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Vaccination and the theory of games.
It is shown that a formal game theoretical analysis of the problem of whether a sufficient proportion of the population is already immune, either naturally or by vaccination, leads to new insights that help to explain human decision-making with respect to vaccination.
Imitation dynamics predict vaccinating behaviour
- C. Bauch
- BiologyProceedings of the Royal Society B: Biological…
- 22 August 2005
A game dynamic model is developed in which individuals adopt strategies according to an imitation dynamic (a learning process), and base vaccination decisions on disease prevalence and perceived risks of vaccines and disease.
Lean Product Development: Making Waste Transparent
- C. Bauch
- 15 January 2004
Stray dog population demographics in Jodhpur, India following a population control/rabies vaccination program.
Transients and attractors in epidemics
It is shown that an additional (perturbative) analysis of the model can account for all the observed incidence patterns by predicting how stochastically sustained transient dynamics should be manifested in these systems.
Dynamically Modeling SARS and Other Newly Emerging Respiratory Illnesses: Past, Present, and Future
This work reconcile discrepancies between published estimates of the basic reproductive number R0 for SARS (a crucial epidemiologic parameter), discusses insights regarding SARS control measures that have emerged uniquely from a modeling approach, and argues that high priorities for future modeling should include informing quarantine policy and better understanding the impact of population heterogeneity on transmission patterns.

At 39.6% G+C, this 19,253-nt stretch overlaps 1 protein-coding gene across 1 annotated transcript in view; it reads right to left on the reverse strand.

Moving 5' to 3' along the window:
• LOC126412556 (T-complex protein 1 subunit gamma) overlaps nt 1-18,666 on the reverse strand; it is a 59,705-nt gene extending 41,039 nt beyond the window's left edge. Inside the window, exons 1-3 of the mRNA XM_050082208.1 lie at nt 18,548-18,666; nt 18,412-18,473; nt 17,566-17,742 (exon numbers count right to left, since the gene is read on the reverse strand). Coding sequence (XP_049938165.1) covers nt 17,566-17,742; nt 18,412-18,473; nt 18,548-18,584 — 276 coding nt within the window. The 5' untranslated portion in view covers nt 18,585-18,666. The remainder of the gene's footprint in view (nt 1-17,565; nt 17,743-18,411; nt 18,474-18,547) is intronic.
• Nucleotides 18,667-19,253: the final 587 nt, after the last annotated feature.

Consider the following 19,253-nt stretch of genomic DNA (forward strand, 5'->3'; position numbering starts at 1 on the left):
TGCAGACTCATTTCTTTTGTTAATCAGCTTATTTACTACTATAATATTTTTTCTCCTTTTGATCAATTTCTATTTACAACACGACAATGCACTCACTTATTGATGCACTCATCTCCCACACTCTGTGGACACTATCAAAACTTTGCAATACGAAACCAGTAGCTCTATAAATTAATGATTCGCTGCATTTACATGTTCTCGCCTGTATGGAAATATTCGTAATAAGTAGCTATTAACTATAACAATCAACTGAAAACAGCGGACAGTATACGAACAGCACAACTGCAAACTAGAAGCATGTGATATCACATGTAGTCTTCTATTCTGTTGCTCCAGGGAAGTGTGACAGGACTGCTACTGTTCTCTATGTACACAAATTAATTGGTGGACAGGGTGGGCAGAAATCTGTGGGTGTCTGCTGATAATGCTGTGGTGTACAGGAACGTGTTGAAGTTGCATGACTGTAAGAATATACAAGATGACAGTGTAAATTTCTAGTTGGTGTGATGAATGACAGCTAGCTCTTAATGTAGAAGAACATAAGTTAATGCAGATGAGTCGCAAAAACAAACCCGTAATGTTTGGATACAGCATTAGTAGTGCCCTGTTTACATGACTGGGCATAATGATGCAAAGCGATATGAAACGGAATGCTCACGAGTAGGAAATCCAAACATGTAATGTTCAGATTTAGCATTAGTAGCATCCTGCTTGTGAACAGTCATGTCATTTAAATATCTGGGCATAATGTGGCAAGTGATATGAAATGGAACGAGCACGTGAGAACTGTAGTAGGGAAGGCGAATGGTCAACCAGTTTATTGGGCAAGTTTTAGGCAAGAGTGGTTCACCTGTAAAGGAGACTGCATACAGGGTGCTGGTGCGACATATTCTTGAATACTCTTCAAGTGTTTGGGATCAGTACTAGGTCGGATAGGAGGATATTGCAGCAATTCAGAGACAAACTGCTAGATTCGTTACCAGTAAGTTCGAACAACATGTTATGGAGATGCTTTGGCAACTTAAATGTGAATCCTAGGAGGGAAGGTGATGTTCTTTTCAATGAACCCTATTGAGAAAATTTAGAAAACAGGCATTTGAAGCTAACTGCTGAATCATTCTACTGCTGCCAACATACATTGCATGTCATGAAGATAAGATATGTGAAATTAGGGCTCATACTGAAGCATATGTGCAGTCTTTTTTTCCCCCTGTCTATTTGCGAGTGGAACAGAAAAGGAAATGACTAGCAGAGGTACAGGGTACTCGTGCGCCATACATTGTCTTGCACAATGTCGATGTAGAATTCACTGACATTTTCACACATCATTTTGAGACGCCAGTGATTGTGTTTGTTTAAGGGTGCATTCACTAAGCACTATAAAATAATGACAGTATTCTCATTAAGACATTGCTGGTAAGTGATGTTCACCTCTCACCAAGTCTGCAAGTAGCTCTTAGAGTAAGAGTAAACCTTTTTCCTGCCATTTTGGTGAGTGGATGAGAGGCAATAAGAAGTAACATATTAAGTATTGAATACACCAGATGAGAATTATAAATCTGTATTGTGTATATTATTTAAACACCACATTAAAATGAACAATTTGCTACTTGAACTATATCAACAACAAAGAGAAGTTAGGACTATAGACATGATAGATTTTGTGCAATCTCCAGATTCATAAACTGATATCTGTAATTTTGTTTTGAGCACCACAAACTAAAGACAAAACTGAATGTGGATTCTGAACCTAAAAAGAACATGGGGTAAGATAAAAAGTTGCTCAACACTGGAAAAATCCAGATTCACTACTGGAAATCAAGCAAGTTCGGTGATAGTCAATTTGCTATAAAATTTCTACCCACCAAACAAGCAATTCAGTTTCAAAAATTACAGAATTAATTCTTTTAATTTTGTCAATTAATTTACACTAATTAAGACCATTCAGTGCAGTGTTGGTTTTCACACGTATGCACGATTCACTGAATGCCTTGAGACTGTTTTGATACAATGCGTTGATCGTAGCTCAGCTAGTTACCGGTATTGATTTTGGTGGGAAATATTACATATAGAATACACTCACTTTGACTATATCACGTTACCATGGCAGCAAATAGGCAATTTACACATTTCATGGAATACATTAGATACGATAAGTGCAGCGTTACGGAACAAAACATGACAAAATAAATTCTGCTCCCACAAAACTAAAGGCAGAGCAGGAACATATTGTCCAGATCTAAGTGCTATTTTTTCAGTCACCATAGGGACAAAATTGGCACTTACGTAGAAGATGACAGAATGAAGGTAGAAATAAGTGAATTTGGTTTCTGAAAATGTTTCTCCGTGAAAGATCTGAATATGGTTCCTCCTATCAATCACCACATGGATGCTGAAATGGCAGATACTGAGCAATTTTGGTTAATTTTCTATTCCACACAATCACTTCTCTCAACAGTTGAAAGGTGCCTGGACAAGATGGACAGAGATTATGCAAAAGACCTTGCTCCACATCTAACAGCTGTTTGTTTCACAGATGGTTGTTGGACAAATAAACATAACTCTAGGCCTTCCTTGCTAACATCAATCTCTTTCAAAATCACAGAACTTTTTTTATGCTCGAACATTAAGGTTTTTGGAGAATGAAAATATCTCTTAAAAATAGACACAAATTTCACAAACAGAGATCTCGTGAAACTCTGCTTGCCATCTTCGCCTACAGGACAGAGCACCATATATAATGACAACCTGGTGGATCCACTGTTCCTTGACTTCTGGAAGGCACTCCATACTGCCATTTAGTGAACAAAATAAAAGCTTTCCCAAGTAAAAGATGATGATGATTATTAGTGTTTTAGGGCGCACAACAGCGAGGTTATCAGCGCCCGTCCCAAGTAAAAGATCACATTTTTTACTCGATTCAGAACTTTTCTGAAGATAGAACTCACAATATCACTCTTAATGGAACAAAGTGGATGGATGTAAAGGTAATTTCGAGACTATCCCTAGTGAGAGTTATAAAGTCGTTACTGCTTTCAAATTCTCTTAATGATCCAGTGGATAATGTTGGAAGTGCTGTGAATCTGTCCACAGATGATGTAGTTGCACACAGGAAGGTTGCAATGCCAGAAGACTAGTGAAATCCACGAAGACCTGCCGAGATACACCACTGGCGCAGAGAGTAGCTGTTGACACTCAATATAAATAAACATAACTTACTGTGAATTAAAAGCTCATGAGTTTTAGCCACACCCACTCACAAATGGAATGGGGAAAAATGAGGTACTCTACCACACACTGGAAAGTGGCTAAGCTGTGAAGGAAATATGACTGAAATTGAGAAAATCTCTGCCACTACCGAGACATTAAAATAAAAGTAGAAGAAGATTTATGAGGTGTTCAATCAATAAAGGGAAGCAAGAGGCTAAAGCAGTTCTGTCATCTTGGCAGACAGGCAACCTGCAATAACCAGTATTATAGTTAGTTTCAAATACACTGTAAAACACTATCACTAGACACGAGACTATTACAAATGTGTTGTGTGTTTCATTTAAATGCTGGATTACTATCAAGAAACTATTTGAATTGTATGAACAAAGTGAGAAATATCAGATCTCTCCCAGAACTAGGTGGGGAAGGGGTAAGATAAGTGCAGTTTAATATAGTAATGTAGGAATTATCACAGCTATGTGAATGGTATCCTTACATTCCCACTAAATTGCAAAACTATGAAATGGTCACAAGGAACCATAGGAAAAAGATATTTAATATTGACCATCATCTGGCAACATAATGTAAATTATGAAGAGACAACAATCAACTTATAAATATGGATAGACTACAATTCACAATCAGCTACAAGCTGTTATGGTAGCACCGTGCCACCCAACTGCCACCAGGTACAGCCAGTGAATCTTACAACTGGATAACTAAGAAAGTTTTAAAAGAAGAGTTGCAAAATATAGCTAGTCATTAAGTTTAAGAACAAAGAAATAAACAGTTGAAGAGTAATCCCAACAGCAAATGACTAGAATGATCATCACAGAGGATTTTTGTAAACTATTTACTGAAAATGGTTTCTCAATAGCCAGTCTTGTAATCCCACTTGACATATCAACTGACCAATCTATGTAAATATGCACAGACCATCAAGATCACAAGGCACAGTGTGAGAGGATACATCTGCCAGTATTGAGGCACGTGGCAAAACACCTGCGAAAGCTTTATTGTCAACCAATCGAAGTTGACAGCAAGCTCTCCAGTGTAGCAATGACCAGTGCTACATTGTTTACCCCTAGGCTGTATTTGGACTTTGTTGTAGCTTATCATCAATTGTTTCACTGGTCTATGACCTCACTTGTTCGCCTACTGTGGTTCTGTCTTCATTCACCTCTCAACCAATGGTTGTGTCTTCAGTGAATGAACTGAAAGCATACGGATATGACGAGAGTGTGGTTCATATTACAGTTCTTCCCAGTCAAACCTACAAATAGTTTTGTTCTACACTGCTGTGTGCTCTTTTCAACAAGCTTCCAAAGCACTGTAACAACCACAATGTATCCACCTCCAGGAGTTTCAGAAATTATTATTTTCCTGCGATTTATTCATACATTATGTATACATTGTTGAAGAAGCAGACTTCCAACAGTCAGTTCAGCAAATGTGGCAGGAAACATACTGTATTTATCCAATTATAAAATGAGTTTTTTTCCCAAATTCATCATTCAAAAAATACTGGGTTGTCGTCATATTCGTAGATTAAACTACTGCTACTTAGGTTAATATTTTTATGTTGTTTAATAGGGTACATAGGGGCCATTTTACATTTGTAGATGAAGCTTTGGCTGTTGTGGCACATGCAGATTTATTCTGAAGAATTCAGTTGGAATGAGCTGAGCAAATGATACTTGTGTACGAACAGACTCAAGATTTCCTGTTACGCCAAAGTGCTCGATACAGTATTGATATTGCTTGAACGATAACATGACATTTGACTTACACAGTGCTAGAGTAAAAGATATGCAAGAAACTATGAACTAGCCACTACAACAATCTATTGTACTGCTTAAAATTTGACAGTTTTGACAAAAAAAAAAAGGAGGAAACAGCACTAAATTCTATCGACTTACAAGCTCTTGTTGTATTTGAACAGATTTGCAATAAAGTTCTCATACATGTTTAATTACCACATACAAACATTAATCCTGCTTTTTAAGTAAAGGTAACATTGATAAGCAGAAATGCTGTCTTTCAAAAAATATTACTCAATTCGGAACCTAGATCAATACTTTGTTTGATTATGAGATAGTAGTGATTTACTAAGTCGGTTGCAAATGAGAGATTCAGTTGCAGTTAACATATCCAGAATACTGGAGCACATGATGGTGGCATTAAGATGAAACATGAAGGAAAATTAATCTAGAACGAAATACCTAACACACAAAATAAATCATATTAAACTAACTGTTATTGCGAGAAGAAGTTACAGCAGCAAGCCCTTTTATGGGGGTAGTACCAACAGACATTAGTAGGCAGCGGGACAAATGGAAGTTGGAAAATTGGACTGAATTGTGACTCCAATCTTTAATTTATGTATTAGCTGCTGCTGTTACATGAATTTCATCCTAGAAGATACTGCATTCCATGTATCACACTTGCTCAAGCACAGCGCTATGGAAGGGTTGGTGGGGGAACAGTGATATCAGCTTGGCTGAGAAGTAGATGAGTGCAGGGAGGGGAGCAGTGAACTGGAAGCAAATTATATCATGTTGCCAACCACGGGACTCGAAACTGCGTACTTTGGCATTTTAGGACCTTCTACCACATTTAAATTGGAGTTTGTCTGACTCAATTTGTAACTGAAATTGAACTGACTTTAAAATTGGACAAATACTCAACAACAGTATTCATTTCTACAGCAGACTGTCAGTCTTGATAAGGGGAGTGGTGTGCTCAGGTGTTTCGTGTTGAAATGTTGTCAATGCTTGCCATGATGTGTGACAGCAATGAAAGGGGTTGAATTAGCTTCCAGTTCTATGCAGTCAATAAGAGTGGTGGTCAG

Group interest versus self-interest in smallpox vaccination policy
- C. Bauch, A. Galvani, D. Earn
- EconomicsProceedings of the National Academy of Sciences…
- 14 August 2003
A synthesis of game theory and epidemic modeling that formalizes this conflict between self-interest and group interest and shows that voluntary vaccination is unlikely to reach the group-optimal level and results in a substantial increase in expected mortality after an attack.
Statistical physics of vaccination
Evolutionary Game Theory and Social Learning Can Determine How Vaccine Scares Unfold
A model based on evolutionary game theory that captures feedback in the context of vaccine scares, and that also includes social learning and feedback is analyzed, which could help predict how vaccine scares might unfold and assist mitigation efforts.
Comparing influenza vaccine efficacy against mismatched and matched strains: a systematic review and meta-analysis
The TIV and LAIV vaccines can provide cross protection against non-matching circulating strains, and the point estimates for VE were different for matching versus non- matching strains, with overlapping CIs.